Re: [TLS] Update spec to match current practices for certificate chain order

"Ryan Sleevi" <> Sat, 09 May 2015 03:51 UTC

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Date: Fri, 8 May 2015 20:51:49 -0700
From: "Ryan Sleevi" <>
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Subject: Re: [TLS] Update spec to match current practices for certificate chain order
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On Fri, May 8, 2015 8:20 pm, Martin Rex wrote:
>  The purpose of these requirements for the server is to facilitate
>  the the client's job to verify the server's certificate, improve
>  interoperability and create a predictable&deterministic client
>  behaviour that should be independent from the particular client
>  implementation as much as possible.

Of course, none of this has happened because the X.500 directory doesn't
exist, each client's job also has to maintain an appropriate trust store,
the server cannot know apriori what that trust store is unless it knows
the client, and if it does know the client, it can know whether or not it
supports a given behaviour.

>  Clients that are willing to perform unsafe path discovery on
>  a Server's certificate handshake message will *NOT* be inconvenienced
>  if the server puts the certificates in correct order and optionally
>  omits only the self-signed rootCA certificate at the end.

I know nothing I say will dissuade you from calling it "unsafe path
discovery", even though I rather vehemently disagree with you. I will
simply point out, however, that were it not for this "unsafe path
discovery", we would not finally be moving to a place where we might be
able to turn off 1024-bit RSA keys used in intermediate and root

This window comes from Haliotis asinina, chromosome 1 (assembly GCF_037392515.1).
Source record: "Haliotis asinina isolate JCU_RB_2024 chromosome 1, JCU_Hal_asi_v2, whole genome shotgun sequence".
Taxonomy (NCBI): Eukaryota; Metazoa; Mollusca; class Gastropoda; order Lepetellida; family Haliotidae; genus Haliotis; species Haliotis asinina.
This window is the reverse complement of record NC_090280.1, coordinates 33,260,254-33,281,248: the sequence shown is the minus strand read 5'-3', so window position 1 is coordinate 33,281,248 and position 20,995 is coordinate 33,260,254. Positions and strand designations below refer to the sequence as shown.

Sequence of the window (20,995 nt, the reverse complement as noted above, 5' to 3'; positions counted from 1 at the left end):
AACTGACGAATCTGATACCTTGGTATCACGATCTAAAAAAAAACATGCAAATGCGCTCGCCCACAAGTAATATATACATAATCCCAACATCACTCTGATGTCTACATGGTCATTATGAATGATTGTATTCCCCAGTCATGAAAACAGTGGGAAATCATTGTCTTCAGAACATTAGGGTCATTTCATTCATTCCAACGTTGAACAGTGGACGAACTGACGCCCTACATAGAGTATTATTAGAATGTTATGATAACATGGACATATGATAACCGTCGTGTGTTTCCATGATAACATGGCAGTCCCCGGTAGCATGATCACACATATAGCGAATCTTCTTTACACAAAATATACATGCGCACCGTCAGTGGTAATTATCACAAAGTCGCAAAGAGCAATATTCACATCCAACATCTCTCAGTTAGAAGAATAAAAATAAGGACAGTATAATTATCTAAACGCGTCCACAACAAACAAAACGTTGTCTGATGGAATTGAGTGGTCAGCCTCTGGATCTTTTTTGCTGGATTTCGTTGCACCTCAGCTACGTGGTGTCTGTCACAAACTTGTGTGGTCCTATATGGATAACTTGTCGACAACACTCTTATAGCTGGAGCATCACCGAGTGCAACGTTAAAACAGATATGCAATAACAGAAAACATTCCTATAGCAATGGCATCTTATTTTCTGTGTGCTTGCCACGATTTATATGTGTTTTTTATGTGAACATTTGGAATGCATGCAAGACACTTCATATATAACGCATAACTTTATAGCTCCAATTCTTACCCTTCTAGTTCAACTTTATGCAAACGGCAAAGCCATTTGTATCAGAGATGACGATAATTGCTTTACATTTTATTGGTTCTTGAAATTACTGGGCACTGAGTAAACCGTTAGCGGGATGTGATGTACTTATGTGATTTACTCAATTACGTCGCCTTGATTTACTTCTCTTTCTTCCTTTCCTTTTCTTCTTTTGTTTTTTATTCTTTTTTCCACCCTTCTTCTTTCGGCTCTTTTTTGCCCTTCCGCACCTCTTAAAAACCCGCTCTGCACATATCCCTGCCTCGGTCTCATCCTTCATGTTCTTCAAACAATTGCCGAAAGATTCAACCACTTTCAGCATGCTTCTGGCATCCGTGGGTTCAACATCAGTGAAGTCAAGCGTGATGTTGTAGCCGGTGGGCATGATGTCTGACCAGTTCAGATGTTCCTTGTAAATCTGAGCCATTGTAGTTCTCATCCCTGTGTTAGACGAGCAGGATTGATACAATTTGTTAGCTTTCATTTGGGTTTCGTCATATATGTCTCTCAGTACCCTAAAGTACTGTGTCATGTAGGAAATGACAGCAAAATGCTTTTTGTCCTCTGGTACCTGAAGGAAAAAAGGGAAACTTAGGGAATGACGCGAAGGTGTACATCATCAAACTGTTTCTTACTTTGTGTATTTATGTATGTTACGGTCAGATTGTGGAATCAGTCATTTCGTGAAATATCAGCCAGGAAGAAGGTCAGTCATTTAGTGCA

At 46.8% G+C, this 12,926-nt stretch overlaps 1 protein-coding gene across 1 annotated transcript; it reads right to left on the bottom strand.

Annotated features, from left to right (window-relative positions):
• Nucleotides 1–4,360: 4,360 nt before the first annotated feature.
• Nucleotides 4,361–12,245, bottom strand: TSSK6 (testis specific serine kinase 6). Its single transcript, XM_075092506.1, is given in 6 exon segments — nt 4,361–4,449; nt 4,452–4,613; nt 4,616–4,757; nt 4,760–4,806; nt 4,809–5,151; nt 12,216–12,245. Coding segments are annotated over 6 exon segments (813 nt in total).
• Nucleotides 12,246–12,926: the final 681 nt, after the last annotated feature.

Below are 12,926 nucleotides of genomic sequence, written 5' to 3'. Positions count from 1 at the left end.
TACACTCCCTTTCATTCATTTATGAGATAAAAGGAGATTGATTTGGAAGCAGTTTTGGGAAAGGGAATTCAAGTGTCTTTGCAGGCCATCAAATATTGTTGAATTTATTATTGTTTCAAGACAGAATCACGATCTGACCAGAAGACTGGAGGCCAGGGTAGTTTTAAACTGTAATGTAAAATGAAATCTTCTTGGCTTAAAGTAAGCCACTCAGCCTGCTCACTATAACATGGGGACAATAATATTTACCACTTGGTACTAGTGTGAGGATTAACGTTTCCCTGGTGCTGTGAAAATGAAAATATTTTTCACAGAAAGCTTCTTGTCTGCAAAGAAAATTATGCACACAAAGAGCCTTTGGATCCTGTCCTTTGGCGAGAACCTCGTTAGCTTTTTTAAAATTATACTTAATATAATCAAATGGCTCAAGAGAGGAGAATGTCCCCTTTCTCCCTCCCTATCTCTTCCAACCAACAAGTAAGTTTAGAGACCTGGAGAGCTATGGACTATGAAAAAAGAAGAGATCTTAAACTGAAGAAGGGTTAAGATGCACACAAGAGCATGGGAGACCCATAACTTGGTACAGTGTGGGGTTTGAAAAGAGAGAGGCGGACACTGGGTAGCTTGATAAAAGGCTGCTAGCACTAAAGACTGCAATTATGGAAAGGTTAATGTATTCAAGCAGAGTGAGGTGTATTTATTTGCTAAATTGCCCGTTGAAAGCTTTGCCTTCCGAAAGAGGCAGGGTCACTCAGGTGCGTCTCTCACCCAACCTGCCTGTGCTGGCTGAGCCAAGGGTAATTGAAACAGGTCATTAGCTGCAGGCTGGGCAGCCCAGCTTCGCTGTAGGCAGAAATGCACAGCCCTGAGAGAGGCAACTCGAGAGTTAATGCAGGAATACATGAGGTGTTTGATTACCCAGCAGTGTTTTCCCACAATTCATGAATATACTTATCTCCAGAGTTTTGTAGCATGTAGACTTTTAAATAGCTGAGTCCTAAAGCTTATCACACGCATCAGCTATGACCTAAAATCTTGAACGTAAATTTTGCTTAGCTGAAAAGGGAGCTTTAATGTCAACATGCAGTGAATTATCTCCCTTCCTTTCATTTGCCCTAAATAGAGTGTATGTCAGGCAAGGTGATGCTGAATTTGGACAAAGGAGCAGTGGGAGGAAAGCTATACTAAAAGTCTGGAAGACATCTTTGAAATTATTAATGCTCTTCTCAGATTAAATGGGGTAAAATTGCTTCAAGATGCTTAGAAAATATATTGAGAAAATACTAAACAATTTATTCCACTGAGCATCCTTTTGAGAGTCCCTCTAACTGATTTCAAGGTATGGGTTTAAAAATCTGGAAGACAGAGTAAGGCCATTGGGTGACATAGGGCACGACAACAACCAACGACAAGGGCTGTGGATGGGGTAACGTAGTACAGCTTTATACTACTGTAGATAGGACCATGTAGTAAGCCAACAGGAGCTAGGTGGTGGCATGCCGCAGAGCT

certificates, because the PKI is hard and the Internet involves multiple

>  Clients that do not perform any fancy unsafe path discovery, on the
>  other hand, may easily be non-interoperable with sloppy servers that
>  do not properly compose their Server Certificate handshake message,
>  and these Client are _not_ to blame for any resulting interop failure,
>  because it is clearly the server TLS implementation that goofed
>  when it produces a Server Certificate PDU that violates the MUSTs.

If you're going to write a client that works on the Internet at large and
is capable of moving at the speed of the Internet, the best I can say is
"Cheer up and deal with it". Clients doing what you propose, rather than
the thing you hate, hold Internet security back, so I'm not terribly
sympathetic (e.g. for the most
recent example)

While I realize it's just my opinion, in my role, any client that does
what you state above I consider bugged and recommend against deploying.
Because it either won't work on the Internet or, far more commonly, it
will hold the people trying to secure it back, and in the process, hold
the whole Internet hostage to their broken security.

But c'est la vie.